Device: naa.60000970000295700663533030383446
   IOOperation Limit: 1000
   Limit Type: Default
   Use Active Unoptimized Paths: false

# END #

Here are the results;

NMP Results (policy=rr,iops=1000);

EMC_SYMM_VMAX_40K_NMP_RR_IOPS_1000

For my next test, I changed the IO operations limit from the default 1000 to 1, as recommended in the EMC document (see pages 82-83);

Using EMC Symmetrix Storage in VMware vSphere Environments

# START #

~ # esxcli storage nmp satp rule add -s "VMW_SATP_SYMM" -V "EMC" -M "SYMMETRIX" -P "VMW_PSP_RR" -O "iops=1"

~ # esxcli storage nmp satp rule list -s VMW_SATP_SYMM
Name           Device  Vendor  Model      Driver  Transport  Options  Rule Group  Claim Options  Default PSP  PSP Options  Description
-------------  ------  ------  ---------  ------  ---------  -------  ----------  -------------  -----------  -----------  -------------
VMW_SATP_SYMM          EMC     SYMMETRIX                              user                       VMW_PSP_RR   iops=1
VMW_SATP_SYMM          EMC     SYMMETRIX                              system                                               EMC Symmetrix

# END #

I rebooted my hosts at this point, and confirmed that the device had been claimed correctly;

# START #

~ # esxcli storage nmp device list 
naa.60000970000295700663533030383446
   Device Display Name: EMC Fibre Channel Disk (naa.60000970000295700663533030383446)
   Storage Array Type: VMW_SATP_SYMM
   Storage Array Type Device Config: SATP VMW_SATP_SYMM does not support device configuration.
   Path Selection Policy: VMW_PSP_RR
   Path Selection Policy Device Config: {policy=rr,iops=1,bytes=10485760,useANO=0;lastPathIndex=1: NumIOsPending=0,numBytesPending=0}
   Path Selection Policy Device Custom Config:
   Working Paths: vmhba2:C0:T3:L1, vmhba3:C0:T1:L1, vmhba2:C0:T1:L1, vmhba3:C0:T3:L1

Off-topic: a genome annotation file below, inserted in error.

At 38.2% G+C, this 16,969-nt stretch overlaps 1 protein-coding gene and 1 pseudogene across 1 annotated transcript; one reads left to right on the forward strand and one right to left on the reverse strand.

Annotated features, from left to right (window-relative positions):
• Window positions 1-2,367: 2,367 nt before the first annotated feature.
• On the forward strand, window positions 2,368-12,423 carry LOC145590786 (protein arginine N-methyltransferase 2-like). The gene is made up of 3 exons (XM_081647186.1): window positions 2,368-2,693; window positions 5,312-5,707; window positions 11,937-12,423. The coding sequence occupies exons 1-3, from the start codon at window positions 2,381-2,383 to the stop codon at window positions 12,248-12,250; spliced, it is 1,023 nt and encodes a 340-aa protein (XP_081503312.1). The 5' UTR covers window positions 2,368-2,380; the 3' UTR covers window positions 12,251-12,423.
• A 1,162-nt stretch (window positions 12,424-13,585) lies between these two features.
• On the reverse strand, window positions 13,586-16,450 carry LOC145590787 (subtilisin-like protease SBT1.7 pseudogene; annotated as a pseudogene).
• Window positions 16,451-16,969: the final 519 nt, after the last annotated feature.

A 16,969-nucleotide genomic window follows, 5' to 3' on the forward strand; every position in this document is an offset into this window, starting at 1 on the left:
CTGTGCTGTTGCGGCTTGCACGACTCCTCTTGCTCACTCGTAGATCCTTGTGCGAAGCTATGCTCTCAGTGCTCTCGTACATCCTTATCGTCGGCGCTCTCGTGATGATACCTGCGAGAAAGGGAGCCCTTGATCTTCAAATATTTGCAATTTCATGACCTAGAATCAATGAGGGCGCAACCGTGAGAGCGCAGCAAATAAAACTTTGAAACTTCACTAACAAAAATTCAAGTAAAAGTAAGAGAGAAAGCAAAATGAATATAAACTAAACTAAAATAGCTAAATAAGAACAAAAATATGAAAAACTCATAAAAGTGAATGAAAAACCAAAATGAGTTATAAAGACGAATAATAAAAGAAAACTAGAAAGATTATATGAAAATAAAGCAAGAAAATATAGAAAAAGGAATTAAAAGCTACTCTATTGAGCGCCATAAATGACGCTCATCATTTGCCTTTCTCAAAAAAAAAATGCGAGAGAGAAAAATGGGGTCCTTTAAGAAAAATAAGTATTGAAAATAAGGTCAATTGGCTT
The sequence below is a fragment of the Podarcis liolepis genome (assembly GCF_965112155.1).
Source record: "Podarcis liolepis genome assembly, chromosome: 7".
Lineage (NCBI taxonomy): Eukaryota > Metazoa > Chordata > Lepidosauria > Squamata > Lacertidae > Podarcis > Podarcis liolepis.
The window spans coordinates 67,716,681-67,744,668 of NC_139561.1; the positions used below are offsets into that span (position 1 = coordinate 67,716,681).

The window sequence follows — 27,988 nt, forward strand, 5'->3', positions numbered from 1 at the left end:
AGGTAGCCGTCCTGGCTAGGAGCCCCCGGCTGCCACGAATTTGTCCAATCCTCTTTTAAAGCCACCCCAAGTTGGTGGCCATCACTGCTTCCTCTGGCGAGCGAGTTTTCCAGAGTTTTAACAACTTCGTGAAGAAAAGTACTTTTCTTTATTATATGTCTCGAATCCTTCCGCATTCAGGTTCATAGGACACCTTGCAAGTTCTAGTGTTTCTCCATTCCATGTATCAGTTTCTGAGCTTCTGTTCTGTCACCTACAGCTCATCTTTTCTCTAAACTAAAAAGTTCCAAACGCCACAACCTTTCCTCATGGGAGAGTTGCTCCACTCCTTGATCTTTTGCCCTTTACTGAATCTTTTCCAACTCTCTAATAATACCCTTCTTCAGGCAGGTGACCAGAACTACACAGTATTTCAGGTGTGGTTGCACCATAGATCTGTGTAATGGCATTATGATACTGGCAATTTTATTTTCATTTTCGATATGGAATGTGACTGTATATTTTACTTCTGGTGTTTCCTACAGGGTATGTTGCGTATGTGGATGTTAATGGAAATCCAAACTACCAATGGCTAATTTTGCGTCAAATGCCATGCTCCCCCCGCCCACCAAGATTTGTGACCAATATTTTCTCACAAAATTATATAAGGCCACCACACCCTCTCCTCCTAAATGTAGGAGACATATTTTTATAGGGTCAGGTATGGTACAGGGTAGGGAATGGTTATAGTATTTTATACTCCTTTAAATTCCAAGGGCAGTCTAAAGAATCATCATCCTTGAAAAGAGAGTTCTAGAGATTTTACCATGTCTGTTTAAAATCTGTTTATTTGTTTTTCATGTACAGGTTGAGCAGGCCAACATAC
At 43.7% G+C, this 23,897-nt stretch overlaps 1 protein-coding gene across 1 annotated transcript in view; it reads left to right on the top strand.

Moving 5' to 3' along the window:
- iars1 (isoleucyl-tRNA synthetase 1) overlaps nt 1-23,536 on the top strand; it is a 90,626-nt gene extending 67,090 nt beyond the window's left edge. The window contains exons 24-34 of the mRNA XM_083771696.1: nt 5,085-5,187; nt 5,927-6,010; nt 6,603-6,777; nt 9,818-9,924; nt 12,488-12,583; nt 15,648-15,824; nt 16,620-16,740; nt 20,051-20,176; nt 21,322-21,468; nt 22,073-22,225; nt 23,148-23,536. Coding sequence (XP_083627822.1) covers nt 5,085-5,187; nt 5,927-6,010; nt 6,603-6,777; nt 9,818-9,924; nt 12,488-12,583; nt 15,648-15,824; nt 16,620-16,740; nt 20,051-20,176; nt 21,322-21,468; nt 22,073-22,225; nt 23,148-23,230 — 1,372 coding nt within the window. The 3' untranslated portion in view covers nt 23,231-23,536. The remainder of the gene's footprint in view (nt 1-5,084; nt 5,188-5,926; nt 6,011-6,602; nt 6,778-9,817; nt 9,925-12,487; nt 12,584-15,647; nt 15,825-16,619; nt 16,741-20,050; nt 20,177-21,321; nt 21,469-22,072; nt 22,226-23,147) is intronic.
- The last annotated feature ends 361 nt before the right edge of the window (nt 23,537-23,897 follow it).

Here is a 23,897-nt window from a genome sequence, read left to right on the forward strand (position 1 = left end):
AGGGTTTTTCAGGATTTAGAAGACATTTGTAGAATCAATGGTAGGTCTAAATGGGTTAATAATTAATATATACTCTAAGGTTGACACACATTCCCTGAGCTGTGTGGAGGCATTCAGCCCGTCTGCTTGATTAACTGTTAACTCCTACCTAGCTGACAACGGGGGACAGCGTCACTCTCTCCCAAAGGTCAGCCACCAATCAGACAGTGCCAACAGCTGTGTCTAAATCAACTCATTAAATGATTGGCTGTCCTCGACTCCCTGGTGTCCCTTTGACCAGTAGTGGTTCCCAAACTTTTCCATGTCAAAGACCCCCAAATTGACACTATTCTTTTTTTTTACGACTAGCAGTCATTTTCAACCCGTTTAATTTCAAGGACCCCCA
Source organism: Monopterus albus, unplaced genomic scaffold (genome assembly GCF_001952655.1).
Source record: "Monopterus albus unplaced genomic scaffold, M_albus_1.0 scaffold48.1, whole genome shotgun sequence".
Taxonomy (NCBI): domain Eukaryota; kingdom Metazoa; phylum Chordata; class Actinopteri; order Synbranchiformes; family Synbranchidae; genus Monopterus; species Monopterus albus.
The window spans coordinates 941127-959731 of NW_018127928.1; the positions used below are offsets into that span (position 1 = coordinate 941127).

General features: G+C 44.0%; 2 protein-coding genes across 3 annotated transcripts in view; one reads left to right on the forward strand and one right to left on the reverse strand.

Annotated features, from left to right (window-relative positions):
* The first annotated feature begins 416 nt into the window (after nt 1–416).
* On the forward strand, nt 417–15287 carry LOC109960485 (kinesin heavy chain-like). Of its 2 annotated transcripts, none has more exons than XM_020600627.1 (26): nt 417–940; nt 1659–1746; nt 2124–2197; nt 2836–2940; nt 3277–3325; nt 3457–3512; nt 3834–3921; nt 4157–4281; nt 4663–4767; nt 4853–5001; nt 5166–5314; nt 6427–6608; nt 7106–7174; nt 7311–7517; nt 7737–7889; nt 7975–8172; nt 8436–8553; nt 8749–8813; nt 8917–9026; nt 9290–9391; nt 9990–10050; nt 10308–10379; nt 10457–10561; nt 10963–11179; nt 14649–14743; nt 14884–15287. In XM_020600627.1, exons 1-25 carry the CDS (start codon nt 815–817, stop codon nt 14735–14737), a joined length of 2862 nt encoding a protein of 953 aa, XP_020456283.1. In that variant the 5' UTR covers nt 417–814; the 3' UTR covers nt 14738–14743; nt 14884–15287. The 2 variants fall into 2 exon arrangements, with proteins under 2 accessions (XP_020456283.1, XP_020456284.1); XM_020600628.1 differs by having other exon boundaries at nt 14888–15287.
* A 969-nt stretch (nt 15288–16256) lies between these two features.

# END #

Here are the new performance results using the {policy=rr,iops=1} device configuration.

NMP Results (policy=rr,iops=1);

EMC_SYMM_VMAX_40K_NMP_RR_IOPS_1

WOW, that single change increased performance by a factor of 4X using a single worker thread! Throughput increased from just over 300 MB/s to 800 MB/s, operations increased from 10,000 IOPS to 40,000 IOPS and average latency dropped from 70ms to 25ms at a MAX queue depth of 512.

The results were similar in the scale out tests, with the same observation that guest CPU utilisation increased with the additional workload that it was able to process.

I then implemented EMC PowerPath/VE to see how this compared to NMP in the identical iometer tests. My assumption was that PowerPath/VE would far out perform NMP and the cost would be easily justifiable by the performance gains.

Interestingly, the results were similar to NMP with the IO operations set to 1 which has made it hard to sell to management. I understand the benefits that it offers over NMP, but perhaps these will only become apparent when we ramp up the workload and need the extra smarts behind the workload.

PowerPath/VE Results;

EMC_SYMM_VMAX_40K_MPP_POWERPATH_VE

These are obviously very simple tests, but it’s incredible how much performance can change by simply reading vendor recommendations and testing this in your own environment.

17,572 total views, 19 views today

Update NTP configuration on multiple ESXi 5.0 hosts

We recently upgraded our NTP infrastructure and I had to reconfigure 46x ESXi 5.0 hosts to reflect this change. I’m not keen on doing these types of operations manually so I wrote this script to automate the process.

I’m sure there are definitely more elegant scripts available, but this one works perfectly well. Just change the highlighted rows to reflect your own environment;

 

PowerShell Script;
## START ##
Clear-Host

## Connect to vCenter
$vcenter = 'myvcenter.mydomain.fqdn'
Write-Host "Connecting to $vcenter" -ForegroundColor Green
Connect-VIServer $vcenter | Out-Null

## OLD NTP servers
$ntp1_old = 'old.ntp.server1'
$ntp2_old = 'old.ntp.server2'
$ntp3_old = 'old.ntp.server3'
$ntp4_old = 'old.ntp.server4'

## NEW NTP servers
$ntp1_new = 'new.ntp.server1'
$ntp2_new = 'new.ntp.server1'
$ntp3_new = 'new.ntp.server1'

## Hosts to Configure
$vmHosts =  Get-Datacenter 'MY-DC' | Get-Cluster 'MY-CLUSTER' | Get-VMHost *

## Action for Each Host
ForEach ($vmHost in $vmHosts) {

Write-Host $vmHost -BackgroundColor Red

## Remove existing NTP servers